Come clean, do what is sustainable, be fair to both the company as well as the candidates, be honest and upfront
Vivek Paranjpe, Consultant & Strategic HR Advisor to Reliance Industries answers professional and ethical dilemmas faced by our readers at their workplace.
My company is in the service sector and I’m a senior manager in the talent acquisition division. Six months ago, we made numerous campus placement offers. Today, however, our financial situation is precarious and we don’t think we require as many new joinees as we thought we would need. When we encountered such situations in the past, we rescinded the offers. I’m worried about the bad press our company may receive and the subsequent impact on employer branding if we rescind the offers en masse. I have pushed back the joining dates of these students and that has allowed me to keep my options open. My HR head and strategy team will of course decide on a course of action for us but I want to know what the best way forward in such situations is. – Mr to-fire-or-not-to-fire.
Dear Mr to-fire-or-not-to-fire,
I can fully empathise with your predicament. It is undeniably a tough and embarrassing situation for the company. Well these are some unfortunate realities of life. Tough times call for tough decisions; you can’t just be nice all the time. We have to learn to deal with such unfortunate business exigencies firmly without losing the aspect of fair play. You may get a hit on your employer branding for a while, however once you bounce back from the financial crisis, you can always build back.
You have stated that your company is going through a precarious financial crisis and therefore you will not be able to hire so many young graduates that you have made offers to. My question to you is, will your pushing back the joining dates help the corporation? Are you sure you will come out of the precarious financial problems that you are going through in the next few months? If you don’t see that possibility, what is the point in a push back? Call “spade a spade” and deal with the situation head-on. Just rescind all the job offers. This certainly will be embarrassing and will create bad publicity; however that is far better than you terminating the new hires after they join you. Such an eventuality will be worst. Be fair to the people, state the reality and deal with the situation straight away without the hesitation and the time lag. This will enable these young graduates to quickly look for other alternatives; it is question of their careers.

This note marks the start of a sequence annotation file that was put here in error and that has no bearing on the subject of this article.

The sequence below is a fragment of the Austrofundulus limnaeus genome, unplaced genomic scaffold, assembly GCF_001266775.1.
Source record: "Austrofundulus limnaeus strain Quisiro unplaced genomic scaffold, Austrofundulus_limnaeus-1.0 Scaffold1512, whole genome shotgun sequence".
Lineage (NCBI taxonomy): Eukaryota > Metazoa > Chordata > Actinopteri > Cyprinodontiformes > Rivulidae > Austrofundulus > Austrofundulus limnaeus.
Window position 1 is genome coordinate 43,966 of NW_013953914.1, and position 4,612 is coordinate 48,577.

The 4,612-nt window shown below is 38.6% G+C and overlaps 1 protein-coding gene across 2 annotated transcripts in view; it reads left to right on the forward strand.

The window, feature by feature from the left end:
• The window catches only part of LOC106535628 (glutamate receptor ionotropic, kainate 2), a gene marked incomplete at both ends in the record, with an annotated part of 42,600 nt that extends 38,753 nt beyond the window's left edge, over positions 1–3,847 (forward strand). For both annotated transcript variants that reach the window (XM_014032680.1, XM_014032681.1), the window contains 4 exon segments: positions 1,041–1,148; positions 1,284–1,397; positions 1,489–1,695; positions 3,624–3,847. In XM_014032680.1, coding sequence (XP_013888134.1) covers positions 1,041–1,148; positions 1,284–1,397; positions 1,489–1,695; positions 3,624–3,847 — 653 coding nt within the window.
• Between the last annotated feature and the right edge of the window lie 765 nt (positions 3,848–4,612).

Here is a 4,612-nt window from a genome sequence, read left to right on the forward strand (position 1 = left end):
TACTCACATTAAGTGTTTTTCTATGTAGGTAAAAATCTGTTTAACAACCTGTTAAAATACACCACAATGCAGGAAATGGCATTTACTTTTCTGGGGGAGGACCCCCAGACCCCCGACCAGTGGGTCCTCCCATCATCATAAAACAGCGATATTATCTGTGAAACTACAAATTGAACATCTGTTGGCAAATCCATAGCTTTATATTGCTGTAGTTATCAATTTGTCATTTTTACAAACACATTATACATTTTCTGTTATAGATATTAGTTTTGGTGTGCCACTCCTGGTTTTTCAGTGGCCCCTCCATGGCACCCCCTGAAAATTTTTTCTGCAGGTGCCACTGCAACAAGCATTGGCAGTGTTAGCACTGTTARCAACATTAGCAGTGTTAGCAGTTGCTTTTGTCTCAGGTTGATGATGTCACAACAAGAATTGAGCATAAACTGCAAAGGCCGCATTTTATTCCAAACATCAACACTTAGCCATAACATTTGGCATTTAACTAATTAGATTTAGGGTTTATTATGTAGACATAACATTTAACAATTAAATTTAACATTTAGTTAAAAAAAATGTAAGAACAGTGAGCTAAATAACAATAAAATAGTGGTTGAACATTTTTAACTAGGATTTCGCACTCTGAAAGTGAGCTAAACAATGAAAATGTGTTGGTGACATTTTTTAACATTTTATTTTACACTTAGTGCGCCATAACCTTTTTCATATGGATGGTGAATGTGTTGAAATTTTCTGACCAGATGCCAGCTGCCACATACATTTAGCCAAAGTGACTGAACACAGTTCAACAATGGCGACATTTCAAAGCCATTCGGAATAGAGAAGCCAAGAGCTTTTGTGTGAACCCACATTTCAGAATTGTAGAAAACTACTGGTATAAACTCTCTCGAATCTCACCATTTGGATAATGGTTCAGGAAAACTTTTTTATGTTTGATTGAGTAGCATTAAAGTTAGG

However, if you clearly see the signs of turnaround in the near future (be absolutely sure), communicate with those who you want to join the company about the reality and the revised date of joining. In this case, depending on your financial situation, may be you can still allow those few to join you as per the plan with a lower salary / stipend to begin with, and build in a plan for increases bringing them to the right levels over a year. There can be multiple ways to manage such a situation. Each path / solution has its own pros and cons.
There is no one right answer to such a situation. The only right thing to do is: Come clean, do what is sustainable, be fair to both the company as well as to the candidates, be honest and be upfront.
To conclude: Don’t try to camouflage; sooner or later you will be exposed and that will be worst. Just move ahead and take well thought out decisive steps.
Vivek Paranjpe is Consultant & Strategic HR Advisor to Reliance Industries. Allow Vivek to clear your career and professional dilemmas by writing to us at email@example.com